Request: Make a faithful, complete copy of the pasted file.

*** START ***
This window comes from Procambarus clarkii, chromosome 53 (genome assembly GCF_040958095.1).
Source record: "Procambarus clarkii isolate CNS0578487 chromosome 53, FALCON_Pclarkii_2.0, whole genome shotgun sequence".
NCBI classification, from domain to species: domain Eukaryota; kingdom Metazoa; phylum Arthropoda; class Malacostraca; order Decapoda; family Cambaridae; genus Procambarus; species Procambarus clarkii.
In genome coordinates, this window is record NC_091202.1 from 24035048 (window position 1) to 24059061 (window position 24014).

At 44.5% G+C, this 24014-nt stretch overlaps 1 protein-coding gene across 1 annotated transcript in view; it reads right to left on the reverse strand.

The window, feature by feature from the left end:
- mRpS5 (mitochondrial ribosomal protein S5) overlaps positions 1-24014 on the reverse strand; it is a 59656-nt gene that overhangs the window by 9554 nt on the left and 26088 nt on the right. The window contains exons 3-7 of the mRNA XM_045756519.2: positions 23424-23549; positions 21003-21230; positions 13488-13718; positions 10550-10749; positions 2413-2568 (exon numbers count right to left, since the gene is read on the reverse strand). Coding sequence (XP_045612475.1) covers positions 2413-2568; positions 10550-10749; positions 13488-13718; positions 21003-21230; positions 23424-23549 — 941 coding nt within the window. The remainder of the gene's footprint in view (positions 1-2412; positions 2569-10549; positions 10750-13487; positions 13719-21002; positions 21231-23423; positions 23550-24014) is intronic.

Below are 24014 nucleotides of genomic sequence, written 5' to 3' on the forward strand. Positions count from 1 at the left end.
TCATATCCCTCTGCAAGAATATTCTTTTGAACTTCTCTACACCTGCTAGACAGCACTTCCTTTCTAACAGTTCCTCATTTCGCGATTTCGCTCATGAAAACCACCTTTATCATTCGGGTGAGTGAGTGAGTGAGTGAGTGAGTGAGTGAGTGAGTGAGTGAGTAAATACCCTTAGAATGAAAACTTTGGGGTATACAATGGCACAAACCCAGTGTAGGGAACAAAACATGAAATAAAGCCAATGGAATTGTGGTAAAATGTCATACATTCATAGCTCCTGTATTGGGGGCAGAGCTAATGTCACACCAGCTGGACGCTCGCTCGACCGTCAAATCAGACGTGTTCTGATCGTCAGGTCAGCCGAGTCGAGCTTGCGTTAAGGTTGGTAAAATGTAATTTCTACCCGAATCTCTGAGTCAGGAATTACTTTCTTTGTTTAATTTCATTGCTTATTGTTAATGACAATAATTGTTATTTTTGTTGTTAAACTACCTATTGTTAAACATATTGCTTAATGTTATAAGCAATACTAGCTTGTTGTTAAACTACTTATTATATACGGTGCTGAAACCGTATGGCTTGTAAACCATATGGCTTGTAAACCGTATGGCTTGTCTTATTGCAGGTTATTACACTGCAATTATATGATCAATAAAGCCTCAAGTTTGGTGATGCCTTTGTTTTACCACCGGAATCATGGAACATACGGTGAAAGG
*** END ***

This window comes from Procambarus clarkii, chromosome 53 (genome assembly GCF_040958095.1).
Source record: "Procambarus clarkii isolate CNS0578487 chromosome 53, FALCON_Pclarkii_2.0, whole genome shotgun sequence".
NCBI classification, from domain to species: domain Eukaryota; kingdom Metazoa; phylum Arthropoda; class Malacostraca; order Decapoda; family Cambaridae; genus Procambarus; species Procambarus clarkii.
In genome coordinates, this window is record NC_091202.1 from 24035048 (window position 1) to 24059061 (window position 24014).

At 44.5% G+C, this 24014-nt stretch overlaps 1 protein-coding gene across 1 annotated transcript in view; it reads right to left on the reverse strand.

The window, feature by feature from the left end:
- mRpS5 (mitochondrial ribosomal protein S5) overlaps positions 1-24014 on the reverse strand; it is a 59656-nt gene that overhangs the window by 9554 nt on the left and 26088 nt on the right. The window contains exons 3-7 of the mRNA XM_045756519.2: positions 23424-23549; positions 21003-21230; positions 13488-13718; positions 10550-10749; positions 2413-2568 (exon numbers count right to left, since the gene is read on the reverse strand). Coding sequence (XP_045612475.1) covers positions 2413-2568; positions 10550-10749; positions 13488-13718; positions 21003-21230; positions 23424-23549 — 941 coding nt within the window. The remainder of the gene's footprint in view (positions 1-2412; positions 2569-10549; positions 10750-13487; positions 13719-21002; positions 21231-23423; positions 23550-24014) is intronic.

Below are 24014 nucleotides of genomic sequence, written 5' to 3' on the forward strand. Positions count from 1 at the left end.
TCATATCCCTCTGCAAGAATATTCTTTTGAACTTCTCTACACCTGCTAGACAGCACTTCCTTTCTAACAGTTCCTCATTTCGCGATTTCGCTCATGAAAACCACCTTTATCATTCGGGTGAGTGAGTGAGTGAGTGAGTGAGTGAGTGAGTGAGTGAGTGAGTAAATACCCTTAGAATGAAAACTTTGGGGTATACAATGGCACAAACCCAGTGTAGGGAACAAAACATGAAATAAAGCCAATGGAATTGTGGTAAAATGTCATACATTCATAGCTCCTGTATTGGGGGCAGAGCTAATGTCACACCAGCTGGACGCTCGCTCGACCGTCAAATCAGACGTGTTCTGATCGTCAGGTCAGCCGAGTCGAGCTTGCGTTAAGGTTGGTAAAATGTAATTTCTACCCGAATCTCTGAGTCAGGAATTACTTTCTTTGTTTAATTTCATTGCTTATTGTTAATGACAATAATTGTTATTTTTGTTGTTAAACTACCTATTGTTAAACATATTGCTTAATGTTATAAGCAATACTAGCTTGTTGTTAAACTACTTATTATATACGGTGCTGAAACCGTATGGCTTGTAAACCATATGGCTTGTAAACCGTATGGCTTGTCTTATTGCAGGTTATTACACTGCAATTATATGATCAATAAAGCCTCAAGTTTGGTGATGCCTTTGTTTTACCACCGGAATCATGGAACATACGGTGAAAGG